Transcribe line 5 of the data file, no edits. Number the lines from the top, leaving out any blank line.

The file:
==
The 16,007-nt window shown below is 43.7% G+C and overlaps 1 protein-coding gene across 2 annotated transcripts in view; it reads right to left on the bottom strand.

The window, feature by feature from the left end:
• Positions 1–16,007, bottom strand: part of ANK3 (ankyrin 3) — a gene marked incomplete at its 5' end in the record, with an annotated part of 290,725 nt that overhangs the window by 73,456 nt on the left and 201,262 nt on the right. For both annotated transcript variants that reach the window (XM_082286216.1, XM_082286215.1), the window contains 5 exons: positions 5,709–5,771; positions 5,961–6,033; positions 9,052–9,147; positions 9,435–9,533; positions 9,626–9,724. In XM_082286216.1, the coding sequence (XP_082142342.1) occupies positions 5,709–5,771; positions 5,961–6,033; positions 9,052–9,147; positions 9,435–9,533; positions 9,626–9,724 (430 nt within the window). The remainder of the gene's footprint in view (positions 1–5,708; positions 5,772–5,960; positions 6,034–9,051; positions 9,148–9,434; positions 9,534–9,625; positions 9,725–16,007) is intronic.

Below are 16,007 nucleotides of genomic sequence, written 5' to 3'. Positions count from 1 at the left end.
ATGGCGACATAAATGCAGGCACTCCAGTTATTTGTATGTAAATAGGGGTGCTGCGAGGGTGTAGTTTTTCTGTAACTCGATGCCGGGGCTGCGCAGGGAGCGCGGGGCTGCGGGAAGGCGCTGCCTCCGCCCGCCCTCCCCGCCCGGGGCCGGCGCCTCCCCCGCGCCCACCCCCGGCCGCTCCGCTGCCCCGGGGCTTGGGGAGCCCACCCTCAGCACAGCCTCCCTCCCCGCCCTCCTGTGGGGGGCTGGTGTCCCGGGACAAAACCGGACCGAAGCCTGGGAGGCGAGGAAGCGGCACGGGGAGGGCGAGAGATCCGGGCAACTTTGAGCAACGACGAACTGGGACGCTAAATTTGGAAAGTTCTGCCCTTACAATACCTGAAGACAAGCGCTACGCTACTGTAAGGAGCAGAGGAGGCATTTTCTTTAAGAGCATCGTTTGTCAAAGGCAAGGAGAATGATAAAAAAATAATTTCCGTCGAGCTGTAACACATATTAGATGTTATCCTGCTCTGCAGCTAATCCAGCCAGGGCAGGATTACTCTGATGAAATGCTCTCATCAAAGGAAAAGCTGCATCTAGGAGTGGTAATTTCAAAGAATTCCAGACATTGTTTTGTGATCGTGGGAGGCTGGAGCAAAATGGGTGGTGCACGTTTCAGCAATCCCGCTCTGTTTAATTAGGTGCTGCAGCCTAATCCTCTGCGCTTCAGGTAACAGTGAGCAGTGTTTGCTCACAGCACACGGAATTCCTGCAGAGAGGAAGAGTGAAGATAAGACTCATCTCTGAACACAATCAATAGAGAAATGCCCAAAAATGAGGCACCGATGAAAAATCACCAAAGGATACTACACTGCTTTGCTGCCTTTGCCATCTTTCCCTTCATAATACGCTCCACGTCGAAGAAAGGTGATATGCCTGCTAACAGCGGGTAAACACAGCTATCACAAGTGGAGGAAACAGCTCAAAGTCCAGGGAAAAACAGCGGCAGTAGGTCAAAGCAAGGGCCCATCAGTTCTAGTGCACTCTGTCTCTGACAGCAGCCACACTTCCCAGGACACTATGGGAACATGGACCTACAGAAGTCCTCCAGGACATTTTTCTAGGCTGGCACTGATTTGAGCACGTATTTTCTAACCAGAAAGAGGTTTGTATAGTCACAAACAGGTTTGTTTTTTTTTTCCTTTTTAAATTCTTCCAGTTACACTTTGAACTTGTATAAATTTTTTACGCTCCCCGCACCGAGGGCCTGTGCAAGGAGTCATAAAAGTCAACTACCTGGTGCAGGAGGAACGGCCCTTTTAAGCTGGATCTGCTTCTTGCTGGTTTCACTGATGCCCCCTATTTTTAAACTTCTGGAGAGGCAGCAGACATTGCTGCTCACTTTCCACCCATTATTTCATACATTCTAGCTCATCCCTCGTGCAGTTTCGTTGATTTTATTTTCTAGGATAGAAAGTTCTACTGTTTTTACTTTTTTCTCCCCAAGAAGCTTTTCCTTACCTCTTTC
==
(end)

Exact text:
ATGGCGACATAAATGCAGGCACTCCAGTTATTTGTATGTAAATAGGGGTGCTGCGAGGGTGTAGTTTTTCTGTAACTCGATGCCGGGGCTGCGCAGGGAGCGCGGGGCTGCGGGAAGGCGCTGCCTCCGCCCGCCCTCCCCGCCCGGGGCCGGCGCCTCCCCCGCGCCCACCCCCGGCCGCTCCGCTGCCCCGGGGCTTGGGGAGCCCACCCTCAGCACAGCCTCCCTCCCCGCCCTCCTGTGGGGGGCTGGTGTCCCGGGACAAAACCGGACCGAAGCCTGGGAGGCGAGGAAGCGGCACGGGGAGGGCGAGAGATCCGGGCAACTTTGAGCAACGACGAACTGGGACGCTAAATTTGGAAAGTTCTGCCCTTACAATACCTGAAGACAAGCGCTACGCTACTGTAAGGAGCAGAGGAGGCATTTTCTTTAAGAGCATCGTTTGTCAAAGGCAAGGAGAATGATAAAAAAATAATTTCCGTCGAGCTGTAACACATATTAGATGTTATCCTGCTCTGCAGCTAATCCAGCCAGGGCAGGATTACTCTGATGAAATGCTCTCATCAAAGGAAAAGCTGCATCTAGGAGTGGTAATTTCAAAGAATTCCAGACATTGTTTTGTGATCGTGGGAGGCTGGAGCAAAATGGGTGGTGCACGTTTCAGCAATCCCGCTCTGTTTAATTAGGTGCTGCAGCCTAATCCTCTGCGCTTCAGGTAACAGTGAGCAGTGTTTGCTCACAGCACACGGAATTCCTGCAGAGAGGAAGAGTGAAGATAAGACTCATCTCTGAACACAATCAATAGAGAAATGCCCAAAAATGAGGCACCGATGAAAAATCACCAAAGGATACTACACTGCTTTGCTGCCTTTGCCATCTTTCCCTTCATAATACGCTCCACGTCGAAGAAAGGTGATATGCCTGCTAACAGCGGGTAAACACAGCTATCACAAGTGGAGGAAACAGCTCAAAGTCCAGGGAAAAACAGCGGCAGTAGGTCAAAGCAAGGGCCCATCAGTTCTAGTGCACTCTGTCTCTGACAGCAGCCACACTTCCCAGGACACTATGGGAACATGGACCTACAGAAGTCCTCCAGGACATTTTTCTAGGCTGGCACTGATTTGAGCACGTATTTTCTAACCAGAAAGAGGTTTGTATAGTCACAAACAGGTTTGTTTTTTTTTTCCTTTTTAAATTCTTCCAGTTACACTTTGAACTTGTATAAATTTTTTACGCTCCCCGCACCGAGGGCCTGTGCAAGGAGTCATAAAAGTCAACTACCTGGTGCAGGAGGAACGGCCCTTTTAAGCTGGATCTGCTTCTTGCTGGTTTCACTGATGCCCCCTATTTTTAAACTTCTGGAGAGGCAGCAGACATTGCTGCTCACTTTCCACCCATTATTTCATACATTCTAGCTCATCCCTCGTGCAGTTTCGTTGATTTTATTTTCTAGGATAGAAAGTTCTACTGTTTTTACTTTTTTCTCCCCAAGAAGCTTTTCCTTACCTCTTTC